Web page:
On appeal from the Atlantic County Court.
For reversal -- Justices Heher, Oliphant, Burling and Jacobs. For affirmance -- Justice Wachenfeld. The opinion of the court was delivered by Heher, J. Wachenfeld, J. (dissenting).
On May 16, 1956 the respondent was convicted by a jury of murder in the second degree on an indictment returned the prior February 8 charging that on April 17, 1951 he did "willfully, feloniously and of his malice, aforethought kill and murder Margaret Jones, also known as Margaret Brown." Judgment was arrested, before sentence, for want of "jurisdiction of the offense," it was found, because of the supposed bar of the statute of limitations; and the case is here by the State's appeal under Article VI, Section V, paragraph 1(c) of the 1947 Constitution.
The homicide occurred April 17, 1951, in a dwelling in Egg Harbor Township, Atlantic County, New Jersey, where the accused and the victim had cohabited together for eight or nine years. Immediately after the killing, the accused placed the body in a closet of the house, and it was there concealed until its fortuitous discovery in the early Fall of 1955, the accused continuing to live in the house meanwhile. "Murder, though it have no tongue, will speak!" When taken into police custody, on October 19, 1955, he confessed the killing and the concealment of the corpse. There was a brawl, he said, and he belabored the woman over the head with a broom handle. She fell to the floor and there remained, inert; he was soon asleep, and the next morning he found her dead. It was then that he made away with the body. He did not become a fugitive; and it is conceded there was nothing in his conduct that would toll the statute of limitations.
On November 3, 1955 the accused was indicted for manslaughter. The indictment charged a felonious killing of the deceased on April 18, 1950. It was nolle prossed January
10, 1956, as charging a crime barred by the statute of limitations, but in the order to that end Judge Cafiero directed that the "matter again be presented" to the grand jury "for reconsideration at an early date."
N.J.S. 2 A:159-2 provided that "Except as otherwise expressly provided by law no person shall be prosecuted, tried or punished for any offense not punishable with death, unless the indictment therefor shall be found within 2 years from the time of committing the offense * * *." Effective June 30, 1953, the period of limitation was enlarged to five years. L. 1953, c. 204.
The State says that "subsequent" to the return of the manslaughter indictment, it "learned of the true date of the killing, resulting in the present indictment for murder" and trial "on the basis of the homicide having occurred on April 17, 1951, a period of less than five years from the filing and entering of the present indictment." It maintains, and this is acknowledged to be the pivotal issue, that the "case comes within the statutory exclusion normally resulting in a bar to prosecution, because the offense for which the defendant was prosecuted and tried" was "punishable with death." The contention contra is that "murder in the second degree is a distinct and separate offense from murder in the first degree, carrying with it its own punishment," and the "punishment of the crime of second degree murder is barred by the statute of limitations."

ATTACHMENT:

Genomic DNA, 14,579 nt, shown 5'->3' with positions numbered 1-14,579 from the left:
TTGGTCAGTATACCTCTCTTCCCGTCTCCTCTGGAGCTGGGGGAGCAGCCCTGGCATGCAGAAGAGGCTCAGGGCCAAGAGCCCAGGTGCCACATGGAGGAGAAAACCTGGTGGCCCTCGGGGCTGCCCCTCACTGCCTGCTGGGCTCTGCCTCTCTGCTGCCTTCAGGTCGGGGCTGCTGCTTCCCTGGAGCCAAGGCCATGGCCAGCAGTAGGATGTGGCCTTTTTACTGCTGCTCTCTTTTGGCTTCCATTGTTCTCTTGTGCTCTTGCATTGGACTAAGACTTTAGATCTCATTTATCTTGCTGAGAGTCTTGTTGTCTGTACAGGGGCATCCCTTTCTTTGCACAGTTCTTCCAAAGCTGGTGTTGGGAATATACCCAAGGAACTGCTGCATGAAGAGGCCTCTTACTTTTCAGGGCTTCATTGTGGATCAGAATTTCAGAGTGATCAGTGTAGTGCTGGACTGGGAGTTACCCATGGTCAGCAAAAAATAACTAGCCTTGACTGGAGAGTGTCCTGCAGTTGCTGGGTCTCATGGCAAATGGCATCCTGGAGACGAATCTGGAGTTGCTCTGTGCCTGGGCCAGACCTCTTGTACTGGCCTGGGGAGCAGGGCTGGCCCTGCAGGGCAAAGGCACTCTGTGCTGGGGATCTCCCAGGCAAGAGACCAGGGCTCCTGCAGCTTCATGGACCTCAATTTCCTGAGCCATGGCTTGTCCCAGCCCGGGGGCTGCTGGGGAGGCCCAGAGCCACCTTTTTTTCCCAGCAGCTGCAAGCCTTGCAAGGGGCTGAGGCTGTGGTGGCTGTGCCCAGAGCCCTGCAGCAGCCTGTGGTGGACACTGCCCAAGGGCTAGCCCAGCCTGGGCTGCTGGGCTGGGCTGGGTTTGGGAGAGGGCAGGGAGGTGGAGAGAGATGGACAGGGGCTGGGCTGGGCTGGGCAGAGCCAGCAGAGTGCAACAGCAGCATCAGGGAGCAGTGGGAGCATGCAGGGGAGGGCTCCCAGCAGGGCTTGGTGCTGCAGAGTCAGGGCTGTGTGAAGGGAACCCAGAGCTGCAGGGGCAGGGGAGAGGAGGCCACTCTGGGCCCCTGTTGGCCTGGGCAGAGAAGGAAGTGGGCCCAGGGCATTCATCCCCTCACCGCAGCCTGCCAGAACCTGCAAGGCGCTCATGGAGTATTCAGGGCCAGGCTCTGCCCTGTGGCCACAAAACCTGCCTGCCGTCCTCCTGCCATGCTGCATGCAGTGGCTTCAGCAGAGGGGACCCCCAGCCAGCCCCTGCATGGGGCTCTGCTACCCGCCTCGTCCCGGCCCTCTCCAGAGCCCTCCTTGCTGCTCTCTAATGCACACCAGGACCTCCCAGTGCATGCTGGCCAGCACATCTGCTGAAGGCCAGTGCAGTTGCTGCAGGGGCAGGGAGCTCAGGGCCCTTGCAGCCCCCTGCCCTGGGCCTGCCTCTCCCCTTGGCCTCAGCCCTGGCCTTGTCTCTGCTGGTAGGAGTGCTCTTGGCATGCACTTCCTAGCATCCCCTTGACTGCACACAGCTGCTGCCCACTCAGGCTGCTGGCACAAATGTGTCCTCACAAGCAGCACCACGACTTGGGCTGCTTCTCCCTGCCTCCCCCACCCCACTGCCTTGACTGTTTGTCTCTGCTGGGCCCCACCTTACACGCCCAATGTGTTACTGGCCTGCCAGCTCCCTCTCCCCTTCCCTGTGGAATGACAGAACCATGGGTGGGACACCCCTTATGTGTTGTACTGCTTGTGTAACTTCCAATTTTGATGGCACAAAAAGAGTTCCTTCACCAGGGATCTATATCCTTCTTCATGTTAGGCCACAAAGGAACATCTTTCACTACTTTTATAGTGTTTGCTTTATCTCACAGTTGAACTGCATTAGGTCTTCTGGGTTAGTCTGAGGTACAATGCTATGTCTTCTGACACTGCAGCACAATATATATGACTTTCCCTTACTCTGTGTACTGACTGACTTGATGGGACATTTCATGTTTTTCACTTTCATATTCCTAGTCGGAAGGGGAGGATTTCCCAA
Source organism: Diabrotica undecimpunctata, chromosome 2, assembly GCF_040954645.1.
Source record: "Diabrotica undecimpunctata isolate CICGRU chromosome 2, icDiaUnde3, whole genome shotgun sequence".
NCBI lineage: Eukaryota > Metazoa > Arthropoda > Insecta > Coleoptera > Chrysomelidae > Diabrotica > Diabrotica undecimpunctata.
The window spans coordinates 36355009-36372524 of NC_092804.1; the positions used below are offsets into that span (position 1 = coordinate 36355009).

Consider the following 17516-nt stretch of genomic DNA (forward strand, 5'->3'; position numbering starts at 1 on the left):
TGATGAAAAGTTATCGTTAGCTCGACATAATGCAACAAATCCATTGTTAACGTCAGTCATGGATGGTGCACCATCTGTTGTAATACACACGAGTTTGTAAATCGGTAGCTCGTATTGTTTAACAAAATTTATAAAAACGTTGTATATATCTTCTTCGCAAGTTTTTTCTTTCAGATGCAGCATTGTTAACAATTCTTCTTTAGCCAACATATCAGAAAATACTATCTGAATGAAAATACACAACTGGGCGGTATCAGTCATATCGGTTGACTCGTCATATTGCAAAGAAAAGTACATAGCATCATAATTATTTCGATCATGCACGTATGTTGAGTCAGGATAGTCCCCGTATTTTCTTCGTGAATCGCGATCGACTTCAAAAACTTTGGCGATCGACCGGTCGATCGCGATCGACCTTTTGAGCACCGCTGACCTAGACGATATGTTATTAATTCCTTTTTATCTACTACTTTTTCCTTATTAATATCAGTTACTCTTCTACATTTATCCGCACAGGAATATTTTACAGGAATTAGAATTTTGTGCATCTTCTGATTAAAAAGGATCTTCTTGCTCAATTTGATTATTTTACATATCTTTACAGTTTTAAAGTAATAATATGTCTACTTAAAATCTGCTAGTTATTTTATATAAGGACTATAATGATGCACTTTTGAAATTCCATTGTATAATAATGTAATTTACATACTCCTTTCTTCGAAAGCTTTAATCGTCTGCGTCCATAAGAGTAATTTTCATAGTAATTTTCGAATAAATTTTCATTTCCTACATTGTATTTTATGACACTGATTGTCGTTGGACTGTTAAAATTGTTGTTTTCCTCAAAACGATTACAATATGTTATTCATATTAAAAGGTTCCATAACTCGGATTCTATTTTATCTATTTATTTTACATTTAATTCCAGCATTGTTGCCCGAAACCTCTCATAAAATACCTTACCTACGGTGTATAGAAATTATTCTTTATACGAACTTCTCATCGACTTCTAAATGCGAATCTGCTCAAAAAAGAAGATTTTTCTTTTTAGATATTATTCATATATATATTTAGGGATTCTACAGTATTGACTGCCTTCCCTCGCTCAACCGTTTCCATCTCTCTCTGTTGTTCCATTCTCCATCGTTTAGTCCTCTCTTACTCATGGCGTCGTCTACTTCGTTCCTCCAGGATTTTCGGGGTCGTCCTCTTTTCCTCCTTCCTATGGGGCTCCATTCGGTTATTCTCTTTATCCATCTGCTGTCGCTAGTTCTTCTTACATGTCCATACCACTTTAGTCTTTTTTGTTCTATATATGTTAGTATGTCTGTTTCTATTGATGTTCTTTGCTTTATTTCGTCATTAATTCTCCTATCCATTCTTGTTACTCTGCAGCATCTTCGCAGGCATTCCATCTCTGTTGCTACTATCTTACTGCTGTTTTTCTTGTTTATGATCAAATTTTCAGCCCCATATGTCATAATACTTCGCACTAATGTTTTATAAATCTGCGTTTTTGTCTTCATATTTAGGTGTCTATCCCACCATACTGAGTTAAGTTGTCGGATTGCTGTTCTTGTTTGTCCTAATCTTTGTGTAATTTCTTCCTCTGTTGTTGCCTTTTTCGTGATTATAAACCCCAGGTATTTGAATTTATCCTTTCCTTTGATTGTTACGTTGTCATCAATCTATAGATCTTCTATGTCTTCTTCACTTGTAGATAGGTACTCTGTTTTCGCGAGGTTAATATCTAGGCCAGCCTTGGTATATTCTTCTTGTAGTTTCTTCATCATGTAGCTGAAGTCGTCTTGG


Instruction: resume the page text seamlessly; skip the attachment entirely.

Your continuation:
The indictment for murder charged an offense "punishable with death" within the concept of N.J.S. 2 A:159-2. Murder at common law is the unlawful killing of one person by another with malice aforethought, either express or implied, "the grand criterion which distinguishes murder from other killing," that is, any evil design in general, the dictate of a wicked, depraved and malignant heart; and it may be either express or implied in law. At common law as a general rule all homicide is malicious, and amounts to murder, unless where justified by the command or permission of the law; excused on the account of accident or self-preservation,
or alleviated into manslaughter, by being either the involuntary consequence of some act, not strictly lawful, or (voluntary) occasioned by some sudden and sufficiently violent provocation. Manslaughter is the unlawful killing of another without malice, either express or implied, which may be either voluntarily, upon a sudden heat, or involuntarily, but in the commission of some unlawful act. And at common law all homicide is presumed to be malicious until the contrary "appeareth upon evidence." 4 Blackstone's Com., sections 224, 229, 233. See also State v. Zellers, 7 N.J.L. 220 (Sup. Ct. 1824); Graves v. State, 45 N.J.L. 347 (E. & A. 1883); State v. Moynihan, 93 N.J.L. 253 (E. & A. 1919); State v. Lederman, 112 N.J.L. 366 (E. & A. 1934); Rex v. Oneby, 2 Ld. Raym. 1485, 92 Eng. Repr. 465 (1898); State v. McGuire, 84 Conn. 470, 80 A. 761, 38 L.R.A., N.S., 1045 (Sup. Ct. Err. 1911); People v. Lytton, 257 N.Y. 310, 178 N.E. 290, 79 A.L.R. 503 (Ct. App. 1931); Com. v. York, 9 Metc. (Mass.) 93 (Sup. Jud. Ct. 1893); 1 Hale, P.C., p. 45 (1680); 1 Hawkins, P.C., c. 31, s. 3 (1787); 3 Inst., pp. 47, 50; and 38 L.R.A., N.S., 1054 et seq., 1092 et seq. 1103; Wharton's Criminal Law (12 th ed.), sec. 419.
Thus, manslaughter is an offense distinct from and not a degree of murder. See State v. White, 41 Iowa 316 (Sup. Ct. 1875). Murder in the second degree is distinguished from manslaughter by the element of malice, essential to the former but not the latter. State v. Guild, 10 N.J.L. 163 (Sup. Ct. 1828). At common law murder is not divided into degrees. A distinction between express and implied malice has been found in the deliberate intent or formed design which is an element of express malice, but at common law there is no such difference in the grade of the offense; it is murder however the given state of mind may be categorized, a condition of mind ordinarily a matter of inference from the circumstances, and the penalty is ...